On Business and Beauty in Data Visualization

A bubble chart titled "Measuring Impact One Project at a Time," created by CannonDesign. The chart visualizes various projects and their labor hours across different departments, including Sales, Marketing, Human Resources, Finance, Information Technology, Customer Service, Operations, Product Development, Administration, Research & Development, and Legal & Compliance. Each bubble represents a project, with the size of the bubble indicating the amount of labor hours dedicated to that project. The projects are listed on the left side, and the departments are listed at the top. The chart uses different colors to represent each department, making it easier to distinguish between them.

In the business of consulting, our clients rely heavily on data visualization to make sense of complex information and drive decision-making. If you’ve ever interacted with the c-suite of a large institution, you know that capturing their attention and conveying insights effectively can be a daunting task. These executives are whip smart, are inundated with information daily, and their time is precious. Our challenge lies not only in presenting the keenest insights, but doing so in a way that quickly captures their attention, compels action, and leaves a lasting impression amidst the meetings and metrics that define their world. My strategy for success in the c-suite involves an unexpected—and often underappreciated—agent: beauty. 

In this context, beauty refers to a practice known as affective design which leverages an emotional response from viewers. Instead of solely focusing on presenting information in a clear and objective manner, affective data visualization uses design to evoke very human reactions such as curiosity, empathy, surprise, even excitement. By engaging viewers on an emotional level, we enhance the impact, engagement, and understanding of the data presented. 

This approach recognizes that emotions play a significant role in how individuals perceive and interact with information. By leveraging affective design techniques such as color psychology, visual metaphors, animation, interactivity, and even typography, we can create deeper connections with our c-suite audience by making our insights more relatable and memorable. 

A cluster visualization titled "We found 4 key clusters (and a few outliers)" by CannonDesign. It shows four distinct groups of colored dots, each representing different clusters of members. Group A, depicted in green, has 19 members. Group B, shown in pink, has 23 members. Group C, represented in yellow, has 44 members, with some members less similar to others indicated by the dispersion of dots. Group D, illustrated in teal, has 69 members, also showing some dispersion indicating outliers. The background is dark, making the colored clusters stand out prominently. The image visually communicates the grouping of members based on similarity, with annotations pointing out members that are more or less similar to others within their respective groups.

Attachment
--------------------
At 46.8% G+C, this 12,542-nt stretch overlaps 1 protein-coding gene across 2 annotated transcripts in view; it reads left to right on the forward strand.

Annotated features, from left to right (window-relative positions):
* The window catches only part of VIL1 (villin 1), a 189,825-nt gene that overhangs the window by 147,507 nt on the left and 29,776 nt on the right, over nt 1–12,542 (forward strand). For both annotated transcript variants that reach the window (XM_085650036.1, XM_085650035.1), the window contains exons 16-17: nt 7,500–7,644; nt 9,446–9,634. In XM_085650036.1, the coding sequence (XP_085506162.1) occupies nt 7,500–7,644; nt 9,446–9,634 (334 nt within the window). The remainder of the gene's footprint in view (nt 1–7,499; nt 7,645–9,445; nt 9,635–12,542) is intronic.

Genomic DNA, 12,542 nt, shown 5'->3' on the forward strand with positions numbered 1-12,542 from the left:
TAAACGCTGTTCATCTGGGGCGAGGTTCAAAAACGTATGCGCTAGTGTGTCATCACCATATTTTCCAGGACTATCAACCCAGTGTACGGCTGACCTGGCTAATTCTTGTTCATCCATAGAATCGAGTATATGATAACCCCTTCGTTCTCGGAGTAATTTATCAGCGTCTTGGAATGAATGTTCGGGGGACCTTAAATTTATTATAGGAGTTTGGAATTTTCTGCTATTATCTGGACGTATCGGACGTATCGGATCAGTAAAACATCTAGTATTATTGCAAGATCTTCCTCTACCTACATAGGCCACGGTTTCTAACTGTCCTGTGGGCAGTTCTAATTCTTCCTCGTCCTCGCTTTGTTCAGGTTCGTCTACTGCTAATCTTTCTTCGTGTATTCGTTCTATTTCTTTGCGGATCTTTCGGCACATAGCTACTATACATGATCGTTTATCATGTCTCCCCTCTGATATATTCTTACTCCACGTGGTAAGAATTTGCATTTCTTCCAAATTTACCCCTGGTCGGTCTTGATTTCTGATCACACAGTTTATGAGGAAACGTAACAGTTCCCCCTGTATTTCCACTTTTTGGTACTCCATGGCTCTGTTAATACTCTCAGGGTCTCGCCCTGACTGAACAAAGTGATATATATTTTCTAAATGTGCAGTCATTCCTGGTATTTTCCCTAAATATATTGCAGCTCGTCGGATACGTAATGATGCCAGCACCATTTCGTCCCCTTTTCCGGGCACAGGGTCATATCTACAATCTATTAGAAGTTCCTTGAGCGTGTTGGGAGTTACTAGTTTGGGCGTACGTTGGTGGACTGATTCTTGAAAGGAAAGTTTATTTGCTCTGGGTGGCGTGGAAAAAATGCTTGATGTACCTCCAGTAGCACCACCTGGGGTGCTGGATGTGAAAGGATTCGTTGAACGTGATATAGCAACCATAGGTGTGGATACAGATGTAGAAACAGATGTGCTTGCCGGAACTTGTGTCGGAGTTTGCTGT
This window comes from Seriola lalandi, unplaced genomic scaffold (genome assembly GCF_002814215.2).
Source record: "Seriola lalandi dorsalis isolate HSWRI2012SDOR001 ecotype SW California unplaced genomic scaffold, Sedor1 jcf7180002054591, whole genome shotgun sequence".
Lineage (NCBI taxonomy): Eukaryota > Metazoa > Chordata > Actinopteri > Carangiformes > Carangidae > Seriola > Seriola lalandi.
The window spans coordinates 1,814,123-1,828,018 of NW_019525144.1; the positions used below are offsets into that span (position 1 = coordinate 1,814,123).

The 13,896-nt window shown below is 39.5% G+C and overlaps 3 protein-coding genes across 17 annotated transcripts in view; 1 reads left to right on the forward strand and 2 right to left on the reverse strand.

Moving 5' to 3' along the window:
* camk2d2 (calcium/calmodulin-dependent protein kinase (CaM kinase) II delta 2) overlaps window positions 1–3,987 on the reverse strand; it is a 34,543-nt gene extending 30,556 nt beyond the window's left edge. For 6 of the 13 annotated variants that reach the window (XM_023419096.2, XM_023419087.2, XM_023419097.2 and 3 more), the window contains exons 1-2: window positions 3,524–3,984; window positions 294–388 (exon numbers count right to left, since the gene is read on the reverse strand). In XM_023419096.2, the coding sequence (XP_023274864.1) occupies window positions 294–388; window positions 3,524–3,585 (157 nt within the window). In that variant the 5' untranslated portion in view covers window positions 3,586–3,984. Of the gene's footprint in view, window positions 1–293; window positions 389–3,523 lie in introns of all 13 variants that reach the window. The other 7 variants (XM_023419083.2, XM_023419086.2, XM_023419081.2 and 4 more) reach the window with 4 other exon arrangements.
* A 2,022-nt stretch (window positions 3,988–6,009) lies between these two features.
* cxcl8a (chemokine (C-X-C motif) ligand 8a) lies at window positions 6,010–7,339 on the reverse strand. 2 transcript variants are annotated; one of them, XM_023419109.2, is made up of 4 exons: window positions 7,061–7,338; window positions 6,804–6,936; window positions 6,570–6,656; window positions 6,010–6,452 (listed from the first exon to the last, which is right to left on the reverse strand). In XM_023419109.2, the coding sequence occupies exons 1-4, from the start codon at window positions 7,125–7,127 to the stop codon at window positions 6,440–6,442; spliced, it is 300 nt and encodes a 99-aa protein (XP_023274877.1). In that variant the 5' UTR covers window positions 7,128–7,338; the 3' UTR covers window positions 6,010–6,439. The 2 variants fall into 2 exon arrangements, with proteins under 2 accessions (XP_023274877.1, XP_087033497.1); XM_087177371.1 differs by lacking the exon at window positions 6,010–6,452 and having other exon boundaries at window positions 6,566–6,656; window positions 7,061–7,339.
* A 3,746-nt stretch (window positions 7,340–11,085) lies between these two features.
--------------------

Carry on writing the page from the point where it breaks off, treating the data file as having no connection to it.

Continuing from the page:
Figure 1: Sure, this slide could have been a bar chart. Instead, we leveraged affective design principles to make the data more relatable. Each dot represents a person, so the individual is present in the representation while the structure reinforces our cluster analysis technique. The callouts are clearly secondary to the group labels, but the playful curve of the arrows encourages the viewer to lean in and study the forms more closely.

Engagement and attention

One of the primary reasons affective design is essential in visualizing business data is its ability to capture the audience’s attention and encourage engagement. In a sea of information, visually appealing and emotionally resonant designs stand out, drawing viewers in and prompting them to explore the data further. By incorporating elements that trigger curiosity, surprise, or intrigue, data visualizations can spark interest and keep viewers engaged, ultimately leading to a deeper understanding of the insights presented. Audiences want to keep looking at things that are beautiful, and as a data visualization designer, that can buy you time to communicate deeply with a viewer.

Retention and recall

Emotions are closely linked to memory, and data visualizations that evoke emotional responses are more likely to be remembered by viewers. When individuals feel emotionally connected to the information presented, they are more inclined to retain key insights and recall them when needed. Affective design enhances the memorability of data visualizations, making them more effective tools for communicating complex information and driving action within organizations. This is especially important for audiences that see and make decisions with data visualization frequently. 

Building confident decisions

Critical decisions are made because of insights presented by consultants. But if the boardroom isn’t confident on a course of action, progress will slow, milestones are missed, approvals can be delayed, and eventually the work may need to be redone. By evoking specific emotions such as trust, empathy, or excitement, data visualizations can shape how individuals interpret and respond to the information, leading to more informed and effective decision-making. 

Ultimately, the goal of consulting is to deliver value to clients. Clear, insightful, and visually appealing data visualizations contribute to client satisfaction by facilitating understanding, fostering collaboration, and driving positive outcomes. Our challenge is not just to present insights, but to do so in a way that captivates, convinces, and compels action. This is where the power of beauty, in the form of affective design, emerges as a transformative force. 

Melissa is a creative professional who hovers at the intersection of design, technology, data, urbanism, and visualization.